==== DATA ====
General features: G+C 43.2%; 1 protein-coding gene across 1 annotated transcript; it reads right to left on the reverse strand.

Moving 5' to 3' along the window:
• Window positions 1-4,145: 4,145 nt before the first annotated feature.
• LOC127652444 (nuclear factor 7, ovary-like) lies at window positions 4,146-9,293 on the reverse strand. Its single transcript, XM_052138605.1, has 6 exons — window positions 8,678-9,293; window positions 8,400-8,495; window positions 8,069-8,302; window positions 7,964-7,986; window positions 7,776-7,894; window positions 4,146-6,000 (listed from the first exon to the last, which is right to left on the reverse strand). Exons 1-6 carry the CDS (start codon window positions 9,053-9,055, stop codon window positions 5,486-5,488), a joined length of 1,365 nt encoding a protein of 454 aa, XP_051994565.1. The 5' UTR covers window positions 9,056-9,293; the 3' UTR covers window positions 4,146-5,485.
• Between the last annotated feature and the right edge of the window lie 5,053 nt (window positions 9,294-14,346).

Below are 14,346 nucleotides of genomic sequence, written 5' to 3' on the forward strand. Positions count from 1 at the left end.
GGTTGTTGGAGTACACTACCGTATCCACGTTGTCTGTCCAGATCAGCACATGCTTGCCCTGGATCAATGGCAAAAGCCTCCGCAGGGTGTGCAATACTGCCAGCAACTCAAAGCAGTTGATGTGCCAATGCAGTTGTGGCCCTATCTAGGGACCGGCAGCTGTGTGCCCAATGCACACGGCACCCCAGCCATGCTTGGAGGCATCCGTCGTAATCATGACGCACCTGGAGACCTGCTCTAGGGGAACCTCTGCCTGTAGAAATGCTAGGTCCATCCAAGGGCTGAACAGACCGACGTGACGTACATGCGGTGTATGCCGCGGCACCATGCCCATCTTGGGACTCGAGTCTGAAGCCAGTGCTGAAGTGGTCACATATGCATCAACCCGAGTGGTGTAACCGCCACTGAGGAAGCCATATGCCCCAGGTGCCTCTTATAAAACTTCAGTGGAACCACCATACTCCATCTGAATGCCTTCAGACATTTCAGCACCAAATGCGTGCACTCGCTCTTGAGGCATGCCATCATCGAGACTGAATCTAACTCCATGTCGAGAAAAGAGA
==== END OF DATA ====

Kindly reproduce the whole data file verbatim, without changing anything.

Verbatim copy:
General features: G+C 43.2%; 1 protein-coding gene across 1 annotated transcript; it reads right to left on the reverse strand.

Moving 5' to 3' along the window:
• Window positions 1-4,145: 4,145 nt before the first annotated feature.
• LOC127652444 (nuclear factor 7, ovary-like) lies at window positions 4,146-9,293 on the reverse strand. Its single transcript, XM_052138605.1, has 6 exons — window positions 8,678-9,293; window positions 8,400-8,495; window positions 8,069-8,302; window positions 7,964-7,986; window positions 7,776-7,894; window positions 4,146-6,000 (listed from the first exon to the last, which is right to left on the reverse strand). Exons 1-6 carry the CDS (start codon window positions 9,053-9,055, stop codon window positions 5,486-5,488), a joined length of 1,365 nt encoding a protein of 454 aa, XP_051994565.1. The 5' UTR covers window positions 9,056-9,293; the 3' UTR covers window positions 4,146-5,485.
• Between the last annotated feature and the right edge of the window lie 5,053 nt (window positions 9,294-14,346).

Below are 14,346 nucleotides of genomic sequence, written 5' to 3' on the forward strand. Positions count from 1 at the left end.
GGTTGTTGGAGTACACTACCGTATCCACGTTGTCTGTCCAGATCAGCACATGCTTGCCCTGGATCAATGGCAAAAGCCTCCGCAGGGTGTGCAATACTGCCAGCAACTCAAAGCAGTTGATGTGCCAATGCAGTTGTGGCCCTATCTAGGGACCGGCAGCTGTGTGCCCAATGCACACGGCACCCCAGCCATGCTTGGAGGCATCCGTCGTAATCATGACGCACCTGGAGACCTGCTCTAGGGGAACCTCTGCCTGTAGAAATGCTAGGTCCATCCAAGGGCTGAACAGACCGACGTGACGTACATGCGGTGTATGCCGCGGCACCATGCCCATCTTGGGACTCGAGTCTGAAGCCAGTGCTGAAGTGGTCACATATGCATCAACCCGAGTGGTGTAACCGCCACTGAGGAAGCCATATGCCCCAGGTGCCTCTTATAAAACTTCAGTGGAACCACCATACTCCATCTGAATGCCTTCAGACATTTCAGCACCAAATGCGTGCACTCGCTCTTGAGGCATGCCATCATCGAGACTGAATCTAACTCCATGTCGAGAAAAGAGA